The Wall Street Journal
By: Nick Timiraos
August 11, 2010
Home prices rose in two-thirds of U.S. metropolitan areas in the second quarter as the expiration of home-buyer tax credits spurred sales, the National Association of Realtors said Wednesday.
Separately, the Obama administration said Wednesday it was making $3 billion in additional aid available to help unemployed homeowners avoid foreclosure, largely for a federal fund that provides grants to state housing agencies.
The median price of existing single-family homes increased in 100 of 155 metropolitan areas tracked by the trade group, compared with 26 markets that saw gains in the year-ago quarter.
The data are the latest sign that the federal tax credits helped stabilize home prices during the first half of the year, even in hard-hit markets in Florida and the Midwest.
But economists have warned that the gains could prove fleeting if a faltering economy saps demand and if the pace of foreclosures rises.
Signs of a slowing market are already evident. Newly signed contracts plunged in May and haven't rebounded since. Those lower sales levels won't be reflected until July because it takes one or two months for sales to close. As inventories of unsold homes rise, many economists see home prices declining later this year.
The national median price for single-family homes rose to $176,900 in the second quarter, up 1.5% from one year earlier, as distressed sales accounted for a smaller share of home sales.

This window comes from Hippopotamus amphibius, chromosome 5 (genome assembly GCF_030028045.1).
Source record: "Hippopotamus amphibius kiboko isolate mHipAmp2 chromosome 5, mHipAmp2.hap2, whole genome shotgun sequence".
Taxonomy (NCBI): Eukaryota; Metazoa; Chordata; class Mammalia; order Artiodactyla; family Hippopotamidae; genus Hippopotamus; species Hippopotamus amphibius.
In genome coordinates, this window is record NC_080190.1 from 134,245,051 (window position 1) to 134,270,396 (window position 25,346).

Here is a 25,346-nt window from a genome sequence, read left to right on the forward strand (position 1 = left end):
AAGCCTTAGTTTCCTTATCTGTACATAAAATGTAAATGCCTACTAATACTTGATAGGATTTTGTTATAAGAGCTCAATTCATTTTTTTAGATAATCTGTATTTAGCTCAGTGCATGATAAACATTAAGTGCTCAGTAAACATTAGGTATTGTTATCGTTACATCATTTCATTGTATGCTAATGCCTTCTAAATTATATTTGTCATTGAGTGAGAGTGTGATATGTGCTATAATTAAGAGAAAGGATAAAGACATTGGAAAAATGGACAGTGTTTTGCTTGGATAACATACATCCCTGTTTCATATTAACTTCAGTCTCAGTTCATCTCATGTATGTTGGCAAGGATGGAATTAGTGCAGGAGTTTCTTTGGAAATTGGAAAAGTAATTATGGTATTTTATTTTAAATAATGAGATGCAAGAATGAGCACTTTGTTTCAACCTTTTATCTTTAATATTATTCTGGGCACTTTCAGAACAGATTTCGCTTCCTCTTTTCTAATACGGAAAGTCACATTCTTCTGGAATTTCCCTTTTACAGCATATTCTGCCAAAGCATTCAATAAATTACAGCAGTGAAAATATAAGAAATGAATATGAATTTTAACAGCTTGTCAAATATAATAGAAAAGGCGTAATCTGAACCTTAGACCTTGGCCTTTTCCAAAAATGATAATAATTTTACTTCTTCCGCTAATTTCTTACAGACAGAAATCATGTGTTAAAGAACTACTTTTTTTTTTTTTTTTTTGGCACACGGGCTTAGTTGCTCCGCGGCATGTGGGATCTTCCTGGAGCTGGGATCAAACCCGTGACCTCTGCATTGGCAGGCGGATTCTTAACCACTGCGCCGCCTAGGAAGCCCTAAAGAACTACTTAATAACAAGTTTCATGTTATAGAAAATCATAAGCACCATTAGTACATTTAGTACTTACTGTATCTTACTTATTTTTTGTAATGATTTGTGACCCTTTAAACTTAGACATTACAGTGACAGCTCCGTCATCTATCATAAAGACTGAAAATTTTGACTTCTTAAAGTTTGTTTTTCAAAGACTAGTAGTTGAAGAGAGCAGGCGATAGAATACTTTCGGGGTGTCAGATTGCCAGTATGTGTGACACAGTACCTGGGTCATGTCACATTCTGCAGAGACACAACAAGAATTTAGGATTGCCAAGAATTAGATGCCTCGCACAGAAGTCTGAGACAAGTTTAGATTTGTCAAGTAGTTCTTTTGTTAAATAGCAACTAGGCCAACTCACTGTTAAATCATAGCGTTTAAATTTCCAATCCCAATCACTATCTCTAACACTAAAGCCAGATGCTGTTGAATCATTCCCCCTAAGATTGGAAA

Metro areas that showed the biggest gains from a year earlier included Akron, Ohio (36%), San Jose, Calif. (26%), and San Bernardino, Calif. (18%). Those increases don't necessarily correspond to rising values but instead show that the mix of sales has shifted away from foreclosures selling at fire-sale discounts. Metro areas that showed the biggest declines included Cumberland, Md. (down 15%), Tuscon, Ariz. (down 14%) and Ocala, Fla. (down 13%).
While many of California's hard-hit housing markets have rallied over the past year, bubble markets in Florida haven't fared well. The report showed some bright spots, but others continue to see median values fall.
The report looked at home sales in the April-to-June period, when many home sales were eligible for tax credits worth up to $8,000. To qualify, buyers had to go under contract by April 30.